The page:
Quigley Paul

in Shifting Grounds

Published in print November 2011 | ISBN: 9780199735488
Published online January 2012 | e-ISBN: 9780199918584 | DOI:

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This chapter analyzes how antebellum white southerners understood nationalism, both in abstract terms and in the case of the United States. Like their compatriots across the United States, white southerners were enthusiastic nationalists between the Revolution and the Civil War. They supported the divinely-ordained separation of the world into nations, and although they felt Americans had a unique global mission as pioneers of democratic citizenship, they also sought to align their own nation with the emerging transatlantic model of romantic nationalism. They defined American national identity and citizenship with particular reference to Christianity, democratic political principles, and the commemoration of the American Revolution. While American nationalism was robust, it was neither complete, fixed, nor definitively moored to the Union. The problems of American nationalism, especially the structural problem of federalism, allowed the development of alternative visions of allegiance and identity.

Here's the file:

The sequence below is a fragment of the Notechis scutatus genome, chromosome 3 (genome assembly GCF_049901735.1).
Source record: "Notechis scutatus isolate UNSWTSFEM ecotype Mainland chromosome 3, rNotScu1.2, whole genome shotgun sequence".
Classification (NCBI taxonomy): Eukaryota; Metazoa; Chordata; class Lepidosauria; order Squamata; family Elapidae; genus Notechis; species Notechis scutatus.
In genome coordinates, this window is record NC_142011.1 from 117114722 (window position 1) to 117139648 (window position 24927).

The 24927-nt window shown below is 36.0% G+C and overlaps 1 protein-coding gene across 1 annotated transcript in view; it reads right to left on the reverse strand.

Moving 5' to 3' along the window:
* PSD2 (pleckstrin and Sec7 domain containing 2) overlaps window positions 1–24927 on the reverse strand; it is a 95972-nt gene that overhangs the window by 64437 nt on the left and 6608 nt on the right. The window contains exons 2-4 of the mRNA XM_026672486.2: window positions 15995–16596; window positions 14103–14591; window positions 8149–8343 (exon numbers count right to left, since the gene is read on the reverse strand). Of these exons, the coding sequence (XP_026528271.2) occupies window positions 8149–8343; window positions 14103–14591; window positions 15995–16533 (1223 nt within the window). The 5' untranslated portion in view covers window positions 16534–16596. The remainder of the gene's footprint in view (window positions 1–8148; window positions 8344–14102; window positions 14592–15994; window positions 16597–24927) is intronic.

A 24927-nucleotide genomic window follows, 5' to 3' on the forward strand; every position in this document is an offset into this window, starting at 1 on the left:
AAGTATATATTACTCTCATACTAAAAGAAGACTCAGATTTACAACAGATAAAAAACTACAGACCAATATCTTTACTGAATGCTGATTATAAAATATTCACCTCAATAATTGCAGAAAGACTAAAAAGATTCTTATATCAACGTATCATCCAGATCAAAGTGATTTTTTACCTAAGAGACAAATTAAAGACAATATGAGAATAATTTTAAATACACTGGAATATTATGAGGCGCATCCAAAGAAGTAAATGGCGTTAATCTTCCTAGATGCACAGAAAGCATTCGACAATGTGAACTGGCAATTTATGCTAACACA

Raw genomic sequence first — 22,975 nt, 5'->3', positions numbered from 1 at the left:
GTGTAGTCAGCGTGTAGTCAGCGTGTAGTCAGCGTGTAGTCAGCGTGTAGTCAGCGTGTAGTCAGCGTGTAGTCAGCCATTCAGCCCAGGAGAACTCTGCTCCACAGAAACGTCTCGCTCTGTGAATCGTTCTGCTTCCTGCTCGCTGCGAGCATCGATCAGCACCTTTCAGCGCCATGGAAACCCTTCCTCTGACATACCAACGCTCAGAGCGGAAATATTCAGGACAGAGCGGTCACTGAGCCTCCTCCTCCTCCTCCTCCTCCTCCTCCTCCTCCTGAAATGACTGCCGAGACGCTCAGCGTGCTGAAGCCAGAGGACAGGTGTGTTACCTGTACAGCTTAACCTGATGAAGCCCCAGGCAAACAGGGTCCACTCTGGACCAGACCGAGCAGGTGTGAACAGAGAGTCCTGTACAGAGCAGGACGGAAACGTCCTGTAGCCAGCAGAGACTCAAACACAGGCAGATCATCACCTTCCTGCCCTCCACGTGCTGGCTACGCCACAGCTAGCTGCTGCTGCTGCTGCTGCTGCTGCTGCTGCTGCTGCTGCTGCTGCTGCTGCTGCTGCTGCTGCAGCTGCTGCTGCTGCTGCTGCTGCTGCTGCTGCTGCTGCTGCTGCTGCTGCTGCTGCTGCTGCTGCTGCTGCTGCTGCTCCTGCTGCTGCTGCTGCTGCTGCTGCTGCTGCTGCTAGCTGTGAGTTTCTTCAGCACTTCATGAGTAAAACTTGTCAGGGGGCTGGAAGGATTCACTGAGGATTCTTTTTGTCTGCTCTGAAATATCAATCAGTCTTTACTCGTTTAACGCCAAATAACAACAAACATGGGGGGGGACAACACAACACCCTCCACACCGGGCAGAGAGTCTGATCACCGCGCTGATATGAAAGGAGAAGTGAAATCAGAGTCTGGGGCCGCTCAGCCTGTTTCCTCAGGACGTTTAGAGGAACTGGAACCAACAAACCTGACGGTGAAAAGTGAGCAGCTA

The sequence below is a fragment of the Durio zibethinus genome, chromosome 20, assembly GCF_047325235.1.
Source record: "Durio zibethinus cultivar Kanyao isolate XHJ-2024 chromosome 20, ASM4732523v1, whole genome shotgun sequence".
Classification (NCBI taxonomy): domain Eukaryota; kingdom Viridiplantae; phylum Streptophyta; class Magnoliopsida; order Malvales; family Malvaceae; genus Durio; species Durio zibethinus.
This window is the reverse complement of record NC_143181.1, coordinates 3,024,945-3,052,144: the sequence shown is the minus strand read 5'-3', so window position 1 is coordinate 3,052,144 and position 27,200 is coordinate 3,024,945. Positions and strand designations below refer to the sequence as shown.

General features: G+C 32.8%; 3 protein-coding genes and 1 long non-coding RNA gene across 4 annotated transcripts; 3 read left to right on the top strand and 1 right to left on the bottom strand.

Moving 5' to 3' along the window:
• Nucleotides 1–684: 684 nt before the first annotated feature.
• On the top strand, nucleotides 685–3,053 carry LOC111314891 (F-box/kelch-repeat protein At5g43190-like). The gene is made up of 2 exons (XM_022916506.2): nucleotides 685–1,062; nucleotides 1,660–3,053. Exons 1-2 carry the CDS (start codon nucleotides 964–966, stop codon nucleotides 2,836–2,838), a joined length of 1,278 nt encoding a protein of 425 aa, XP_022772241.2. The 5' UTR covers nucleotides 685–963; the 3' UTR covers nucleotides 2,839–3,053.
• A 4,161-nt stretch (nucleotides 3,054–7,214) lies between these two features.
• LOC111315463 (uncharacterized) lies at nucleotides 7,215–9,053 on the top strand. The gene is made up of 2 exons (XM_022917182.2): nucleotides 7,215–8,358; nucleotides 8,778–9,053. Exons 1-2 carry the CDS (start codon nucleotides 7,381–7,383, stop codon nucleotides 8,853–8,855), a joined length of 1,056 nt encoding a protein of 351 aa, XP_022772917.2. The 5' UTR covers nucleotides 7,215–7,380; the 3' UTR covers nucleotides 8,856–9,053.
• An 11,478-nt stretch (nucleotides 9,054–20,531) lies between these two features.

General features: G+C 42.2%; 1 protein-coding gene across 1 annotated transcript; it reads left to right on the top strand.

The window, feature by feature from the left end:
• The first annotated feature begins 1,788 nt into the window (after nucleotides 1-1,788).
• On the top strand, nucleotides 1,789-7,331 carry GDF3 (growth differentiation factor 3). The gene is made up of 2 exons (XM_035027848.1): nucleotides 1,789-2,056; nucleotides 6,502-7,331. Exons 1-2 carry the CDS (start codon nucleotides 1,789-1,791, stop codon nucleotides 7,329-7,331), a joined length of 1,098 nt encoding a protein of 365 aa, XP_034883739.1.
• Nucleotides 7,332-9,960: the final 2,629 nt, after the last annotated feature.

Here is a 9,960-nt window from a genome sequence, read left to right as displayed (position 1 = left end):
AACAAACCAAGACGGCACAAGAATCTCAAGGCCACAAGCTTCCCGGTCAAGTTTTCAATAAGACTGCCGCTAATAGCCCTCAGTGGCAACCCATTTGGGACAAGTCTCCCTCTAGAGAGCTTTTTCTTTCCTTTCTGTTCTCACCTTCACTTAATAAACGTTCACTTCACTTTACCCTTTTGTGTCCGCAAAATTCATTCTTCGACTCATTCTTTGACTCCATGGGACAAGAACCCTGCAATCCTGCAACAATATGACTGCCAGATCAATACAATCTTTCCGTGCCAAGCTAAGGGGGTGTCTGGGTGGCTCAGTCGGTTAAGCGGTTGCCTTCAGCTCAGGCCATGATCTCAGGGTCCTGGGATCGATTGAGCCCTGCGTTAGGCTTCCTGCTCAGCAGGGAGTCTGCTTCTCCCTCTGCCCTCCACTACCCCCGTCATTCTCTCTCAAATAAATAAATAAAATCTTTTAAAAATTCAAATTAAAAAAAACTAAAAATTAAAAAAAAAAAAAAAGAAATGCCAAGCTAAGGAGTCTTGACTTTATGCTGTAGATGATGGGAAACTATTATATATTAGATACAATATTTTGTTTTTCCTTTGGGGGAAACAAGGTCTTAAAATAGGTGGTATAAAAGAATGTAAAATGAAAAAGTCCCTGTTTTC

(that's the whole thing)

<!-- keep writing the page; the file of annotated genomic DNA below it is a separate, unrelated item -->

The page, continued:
Keywords: nationalism; citizenship; transatlantic; romantic nationalism; American national identity; federalism; South; commemoration; American Revolution

Chapter.  13262 words.  Illustrated.

Subjects: History of the Americas

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